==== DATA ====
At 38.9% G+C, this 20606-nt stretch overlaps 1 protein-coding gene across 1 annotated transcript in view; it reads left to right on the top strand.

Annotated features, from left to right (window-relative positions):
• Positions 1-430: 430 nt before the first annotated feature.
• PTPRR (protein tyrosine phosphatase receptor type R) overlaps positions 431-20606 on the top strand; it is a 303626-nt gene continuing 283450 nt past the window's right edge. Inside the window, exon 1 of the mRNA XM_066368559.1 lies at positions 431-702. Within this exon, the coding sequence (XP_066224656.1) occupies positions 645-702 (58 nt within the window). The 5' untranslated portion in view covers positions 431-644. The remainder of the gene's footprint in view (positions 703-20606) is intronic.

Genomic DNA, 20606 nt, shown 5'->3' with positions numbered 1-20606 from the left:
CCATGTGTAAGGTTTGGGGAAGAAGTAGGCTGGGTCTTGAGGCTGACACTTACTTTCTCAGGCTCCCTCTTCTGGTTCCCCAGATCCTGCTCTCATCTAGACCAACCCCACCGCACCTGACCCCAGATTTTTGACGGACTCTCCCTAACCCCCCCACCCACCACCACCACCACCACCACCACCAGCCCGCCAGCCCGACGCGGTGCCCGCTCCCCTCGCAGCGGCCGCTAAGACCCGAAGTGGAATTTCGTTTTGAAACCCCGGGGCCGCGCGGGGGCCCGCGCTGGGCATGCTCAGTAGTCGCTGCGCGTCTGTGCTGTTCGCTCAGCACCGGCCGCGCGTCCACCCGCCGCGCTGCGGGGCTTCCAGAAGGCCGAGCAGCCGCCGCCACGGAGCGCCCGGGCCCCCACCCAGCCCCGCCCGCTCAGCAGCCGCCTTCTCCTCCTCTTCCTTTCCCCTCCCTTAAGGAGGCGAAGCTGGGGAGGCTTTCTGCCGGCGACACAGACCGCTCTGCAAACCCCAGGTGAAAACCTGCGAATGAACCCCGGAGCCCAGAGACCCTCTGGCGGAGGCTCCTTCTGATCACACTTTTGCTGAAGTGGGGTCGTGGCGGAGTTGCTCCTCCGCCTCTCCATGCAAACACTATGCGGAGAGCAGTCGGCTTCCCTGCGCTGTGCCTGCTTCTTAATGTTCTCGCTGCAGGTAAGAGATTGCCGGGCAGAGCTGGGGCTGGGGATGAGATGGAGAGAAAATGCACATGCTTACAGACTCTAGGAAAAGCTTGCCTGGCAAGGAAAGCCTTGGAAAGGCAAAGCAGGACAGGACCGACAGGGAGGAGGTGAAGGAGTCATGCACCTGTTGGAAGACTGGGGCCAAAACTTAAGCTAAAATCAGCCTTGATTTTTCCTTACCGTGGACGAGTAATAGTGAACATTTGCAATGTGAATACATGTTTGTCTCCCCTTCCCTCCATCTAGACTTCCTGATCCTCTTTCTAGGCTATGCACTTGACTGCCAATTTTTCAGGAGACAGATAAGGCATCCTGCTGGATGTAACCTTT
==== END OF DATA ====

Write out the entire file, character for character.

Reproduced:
At 38.9% G+C, this 20606-nt stretch overlaps 1 protein-coding gene across 1 annotated transcript in view; it reads left to right on the top strand.

Annotated features, from left to right (window-relative positions):
• Positions 1-430: 430 nt before the first annotated feature.
• PTPRR (protein tyrosine phosphatase receptor type R) overlaps positions 431-20606 on the top strand; it is a 303626-nt gene continuing 283450 nt past the window's right edge. Inside the window, exon 1 of the mRNA XM_066368559.1 lies at positions 431-702. Within this exon, the coding sequence (XP_066224656.1) occupies positions 645-702 (58 nt within the window). The 5' untranslated portion in view covers positions 431-644. The remainder of the gene's footprint in view (positions 703-20606) is intronic.

Genomic DNA, 20606 nt, shown 5'->3' with positions numbered 1-20606 from the left:
CCATGTGTAAGGTTTGGGGAAGAAGTAGGCTGGGTCTTGAGGCTGACACTTACTTTCTCAGGCTCCCTCTTCTGGTTCCCCAGATCCTGCTCTCATCTAGACCAACCCCACCGCACCTGACCCCAGATTTTTGACGGACTCTCCCTAACCCCCCCACCCACCACCACCACCACCACCACCACCAGCCCGCCAGCCCGACGCGGTGCCCGCTCCCCTCGCAGCGGCCGCTAAGACCCGAAGTGGAATTTCGTTTTGAAACCCCGGGGCCGCGCGGGGGCCCGCGCTGGGCATGCTCAGTAGTCGCTGCGCGTCTGTGCTGTTCGCTCAGCACCGGCCGCGCGTCCACCCGCCGCGCTGCGGGGCTTCCAGAAGGCCGAGCAGCCGCCGCCACGGAGCGCCCGGGCCCCCACCCAGCCCCGCCCGCTCAGCAGCCGCCTTCTCCTCCTCTTCCTTTCCCCTCCCTTAAGGAGGCGAAGCTGGGGAGGCTTTCTGCCGGCGACACAGACCGCTCTGCAAACCCCAGGTGAAAACCTGCGAATGAACCCCGGAGCCCAGAGACCCTCTGGCGGAGGCTCCTTCTGATCACACTTTTGCTGAAGTGGGGTCGTGGCGGAGTTGCTCCTCCGCCTCTCCATGCAAACACTATGCGGAGAGCAGTCGGCTTCCCTGCGCTGTGCCTGCTTCTTAATGTTCTCGCTGCAGGTAAGAGATTGCCGGGCAGAGCTGGGGCTGGGGATGAGATGGAGAGAAAATGCACATGCTTACAGACTCTAGGAAAAGCTTGCCTGGCAAGGAAAGCCTTGGAAAGGCAAAGCAGGACAGGACCGACAGGGAGGAGGTGAAGGAGTCATGCACCTGTTGGAAGACTGGGGCCAAAACTTAAGCTAAAATCAGCCTTGATTTTTCCTTACCGTGGACGAGTAATAGTGAACATTTGCAATGTGAATACATGTTTGTCTCCCCTTCCCTCCATCTAGACTTCCTGATCCTCTTTCTAGGCTATGCACTTGACTGCCAATTTTTCAGGAGACAGATAAGGCATCCTGCTGGATGTAACCTTT